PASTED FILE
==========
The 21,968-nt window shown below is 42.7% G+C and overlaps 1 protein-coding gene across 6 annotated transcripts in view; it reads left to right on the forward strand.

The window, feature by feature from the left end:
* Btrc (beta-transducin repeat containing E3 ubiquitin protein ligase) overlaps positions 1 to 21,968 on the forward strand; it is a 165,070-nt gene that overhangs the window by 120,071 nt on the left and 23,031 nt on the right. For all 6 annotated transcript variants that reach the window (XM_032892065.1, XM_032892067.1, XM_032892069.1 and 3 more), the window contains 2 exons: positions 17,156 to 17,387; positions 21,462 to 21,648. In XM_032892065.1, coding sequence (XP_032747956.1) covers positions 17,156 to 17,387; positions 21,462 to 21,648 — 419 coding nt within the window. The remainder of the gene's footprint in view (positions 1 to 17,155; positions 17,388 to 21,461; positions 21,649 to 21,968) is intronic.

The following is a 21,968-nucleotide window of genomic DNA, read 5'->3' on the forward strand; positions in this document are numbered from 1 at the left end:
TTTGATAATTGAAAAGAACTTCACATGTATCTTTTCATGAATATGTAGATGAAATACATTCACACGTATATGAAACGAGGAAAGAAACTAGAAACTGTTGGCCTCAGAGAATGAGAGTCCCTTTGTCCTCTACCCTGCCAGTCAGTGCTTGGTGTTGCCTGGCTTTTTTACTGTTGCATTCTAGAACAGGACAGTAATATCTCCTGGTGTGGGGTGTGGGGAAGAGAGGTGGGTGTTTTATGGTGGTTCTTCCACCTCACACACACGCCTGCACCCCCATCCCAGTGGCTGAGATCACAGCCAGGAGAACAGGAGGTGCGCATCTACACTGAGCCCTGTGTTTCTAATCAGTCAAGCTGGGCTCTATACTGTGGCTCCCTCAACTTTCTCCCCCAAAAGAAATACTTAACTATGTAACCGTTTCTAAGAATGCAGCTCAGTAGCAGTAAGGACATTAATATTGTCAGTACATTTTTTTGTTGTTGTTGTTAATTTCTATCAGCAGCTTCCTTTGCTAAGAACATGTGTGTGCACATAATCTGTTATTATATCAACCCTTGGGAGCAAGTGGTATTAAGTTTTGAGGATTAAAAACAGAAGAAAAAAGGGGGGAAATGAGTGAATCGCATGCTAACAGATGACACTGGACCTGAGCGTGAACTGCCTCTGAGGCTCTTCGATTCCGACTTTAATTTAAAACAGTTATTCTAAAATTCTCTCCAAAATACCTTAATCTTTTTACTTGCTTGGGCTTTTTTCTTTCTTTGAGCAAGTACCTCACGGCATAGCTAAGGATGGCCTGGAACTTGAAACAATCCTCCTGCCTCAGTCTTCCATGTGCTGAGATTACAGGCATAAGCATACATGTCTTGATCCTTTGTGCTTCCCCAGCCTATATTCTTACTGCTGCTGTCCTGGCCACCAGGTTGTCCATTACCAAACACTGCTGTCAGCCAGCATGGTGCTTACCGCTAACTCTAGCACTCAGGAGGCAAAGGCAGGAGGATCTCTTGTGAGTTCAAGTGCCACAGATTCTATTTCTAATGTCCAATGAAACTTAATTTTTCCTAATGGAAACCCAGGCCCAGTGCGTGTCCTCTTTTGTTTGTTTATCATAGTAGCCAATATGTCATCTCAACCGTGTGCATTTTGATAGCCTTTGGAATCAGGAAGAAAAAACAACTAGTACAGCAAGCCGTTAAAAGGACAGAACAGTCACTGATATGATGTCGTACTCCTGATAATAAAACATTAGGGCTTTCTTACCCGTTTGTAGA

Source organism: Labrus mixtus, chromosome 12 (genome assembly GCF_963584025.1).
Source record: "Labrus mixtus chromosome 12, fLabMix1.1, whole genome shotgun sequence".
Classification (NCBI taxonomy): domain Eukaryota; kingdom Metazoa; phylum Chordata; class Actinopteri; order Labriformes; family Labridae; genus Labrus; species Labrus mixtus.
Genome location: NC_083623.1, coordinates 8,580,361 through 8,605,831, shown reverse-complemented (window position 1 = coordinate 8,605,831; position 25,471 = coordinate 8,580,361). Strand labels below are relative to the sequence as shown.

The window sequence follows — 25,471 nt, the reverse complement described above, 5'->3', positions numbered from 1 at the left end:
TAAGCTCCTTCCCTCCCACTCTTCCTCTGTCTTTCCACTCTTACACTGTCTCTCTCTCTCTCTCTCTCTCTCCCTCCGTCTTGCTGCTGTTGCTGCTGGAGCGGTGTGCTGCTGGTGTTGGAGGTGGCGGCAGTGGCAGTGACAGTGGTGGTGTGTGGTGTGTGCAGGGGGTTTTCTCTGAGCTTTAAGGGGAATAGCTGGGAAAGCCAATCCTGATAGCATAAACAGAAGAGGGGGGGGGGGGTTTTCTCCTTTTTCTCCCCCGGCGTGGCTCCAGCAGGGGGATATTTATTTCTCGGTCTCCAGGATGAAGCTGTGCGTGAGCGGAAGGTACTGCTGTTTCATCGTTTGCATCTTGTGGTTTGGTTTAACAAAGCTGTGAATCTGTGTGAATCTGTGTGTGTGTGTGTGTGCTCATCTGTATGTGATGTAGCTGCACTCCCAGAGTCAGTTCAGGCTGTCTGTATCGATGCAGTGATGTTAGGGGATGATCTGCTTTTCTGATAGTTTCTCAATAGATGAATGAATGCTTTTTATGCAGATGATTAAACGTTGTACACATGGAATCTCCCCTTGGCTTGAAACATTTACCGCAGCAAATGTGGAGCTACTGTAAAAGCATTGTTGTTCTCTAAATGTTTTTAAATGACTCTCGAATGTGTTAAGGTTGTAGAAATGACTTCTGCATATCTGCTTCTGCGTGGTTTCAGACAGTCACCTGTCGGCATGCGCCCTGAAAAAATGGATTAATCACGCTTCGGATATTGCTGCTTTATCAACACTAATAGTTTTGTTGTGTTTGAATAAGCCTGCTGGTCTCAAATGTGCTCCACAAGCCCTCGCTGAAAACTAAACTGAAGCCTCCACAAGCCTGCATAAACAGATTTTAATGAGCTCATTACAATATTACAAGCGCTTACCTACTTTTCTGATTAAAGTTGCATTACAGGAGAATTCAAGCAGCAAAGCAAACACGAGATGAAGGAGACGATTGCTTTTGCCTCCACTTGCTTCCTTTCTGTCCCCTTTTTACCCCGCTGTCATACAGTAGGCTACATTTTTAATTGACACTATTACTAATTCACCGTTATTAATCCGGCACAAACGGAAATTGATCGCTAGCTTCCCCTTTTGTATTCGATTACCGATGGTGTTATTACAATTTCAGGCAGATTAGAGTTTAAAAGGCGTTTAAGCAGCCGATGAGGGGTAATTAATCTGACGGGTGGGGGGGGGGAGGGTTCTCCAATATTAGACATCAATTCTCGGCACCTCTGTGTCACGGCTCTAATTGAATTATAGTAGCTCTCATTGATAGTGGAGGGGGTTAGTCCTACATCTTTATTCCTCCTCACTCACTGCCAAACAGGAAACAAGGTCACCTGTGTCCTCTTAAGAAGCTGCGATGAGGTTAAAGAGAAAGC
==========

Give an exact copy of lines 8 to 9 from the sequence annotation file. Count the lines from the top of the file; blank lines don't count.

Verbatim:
Classification (NCBI taxonomy): domain Eukaryota; kingdom Metazoa; phylum Chordata; class Actinopteri; order Labriformes; family Labridae; genus Labrus; species Labrus mixtus.
Genome location: NC_083623.1, coordinates 8,580,361 through 8,605,831, shown reverse-complemented (window position 1 = coordinate 8,605,831; position 25,471 = coordinate 8,580,361). Strand labels below are relative to the sequence as shown.